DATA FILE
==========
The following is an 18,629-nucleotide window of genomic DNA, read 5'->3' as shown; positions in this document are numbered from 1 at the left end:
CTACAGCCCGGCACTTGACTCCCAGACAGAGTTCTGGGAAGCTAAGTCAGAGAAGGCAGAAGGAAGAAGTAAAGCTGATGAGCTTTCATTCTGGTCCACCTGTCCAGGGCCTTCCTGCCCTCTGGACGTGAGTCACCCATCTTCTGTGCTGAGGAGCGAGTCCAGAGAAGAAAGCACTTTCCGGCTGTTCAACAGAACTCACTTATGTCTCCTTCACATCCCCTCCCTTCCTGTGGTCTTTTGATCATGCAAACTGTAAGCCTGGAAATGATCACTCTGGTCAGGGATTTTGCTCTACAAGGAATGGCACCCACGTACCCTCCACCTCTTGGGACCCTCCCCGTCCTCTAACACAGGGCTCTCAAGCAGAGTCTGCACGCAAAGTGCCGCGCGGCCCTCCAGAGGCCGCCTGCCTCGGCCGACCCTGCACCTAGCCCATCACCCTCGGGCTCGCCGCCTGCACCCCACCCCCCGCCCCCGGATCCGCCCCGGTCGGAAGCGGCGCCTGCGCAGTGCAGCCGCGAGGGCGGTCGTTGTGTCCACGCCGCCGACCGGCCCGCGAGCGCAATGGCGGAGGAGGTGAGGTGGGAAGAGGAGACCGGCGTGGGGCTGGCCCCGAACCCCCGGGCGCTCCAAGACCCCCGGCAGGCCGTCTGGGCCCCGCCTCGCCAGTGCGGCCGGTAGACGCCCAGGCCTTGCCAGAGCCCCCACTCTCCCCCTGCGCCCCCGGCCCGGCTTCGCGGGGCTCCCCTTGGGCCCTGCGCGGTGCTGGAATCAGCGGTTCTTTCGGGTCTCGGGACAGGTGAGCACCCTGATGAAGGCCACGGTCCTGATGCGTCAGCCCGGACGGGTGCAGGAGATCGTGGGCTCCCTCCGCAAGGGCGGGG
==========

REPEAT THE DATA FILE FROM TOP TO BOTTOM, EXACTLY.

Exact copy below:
The following is an 18,629-nucleotide window of genomic DNA, read 5'->3' as shown; positions in this document are numbered from 1 at the left end:
CTACAGCCCGGCACTTGACTCCCAGACAGAGTTCTGGGAAGCTAAGTCAGAGAAGGCAGAAGGAAGAAGTAAAGCTGATGAGCTTTCATTCTGGTCCACCTGTCCAGGGCCTTCCTGCCCTCTGGACGTGAGTCACCCATCTTCTGTGCTGAGGAGCGAGTCCAGAGAAGAAAGCACTTTCCGGCTGTTCAACAGAACTCACTTATGTCTCCTTCACATCCCCTCCCTTCCTGTGGTCTTTTGATCATGCAAACTGTAAGCCTGGAAATGATCACTCTGGTCAGGGATTTTGCTCTACAAGGAATGGCACCCACGTACCCTCCACCTCTTGGGACCCTCCCCGTCCTCTAACACAGGGCTCTCAAGCAGAGTCTGCACGCAAAGTGCCGCGCGGCCCTCCAGAGGCCGCCTGCCTCGGCCGACCCTGCACCTAGCCCATCACCCTCGGGCTCGCCGCCTGCACCCCACCCCCCGCCCCCGGATCCGCCCCGGTCGGAAGCGGCGCCTGCGCAGTGCAGCCGCGAGGGCGGTCGTTGTGTCCACGCCGCCGACCGGCCCGCGAGCGCAATGGCGGAGGAGGTGAGGTGGGAAGAGGAGACCGGCGTGGGGCTGGCCCCGAACCCCCGGGCGCTCCAAGACCCCCGGCAGGCCGTCTGGGCCCCGCCTCGCCAGTGCGGCCGGTAGACGCCCAGGCCTTGCCAGAGCCCCCACTCTCCCCCTGCGCCCCCGGCCCGGCTTCGCGGGGCTCCCCTTGGGCCCTGCGCGGTGCTGGAATCAGCGGTTCTTTCGGGTCTCGGGACAGGTGAGCACCCTGATGAAGGCCACGGTCCTGATGCGTCAGCCCGGACGGGTGCAGGAGATCGTGGGCTCCCTCCGCAAGGGCGGGG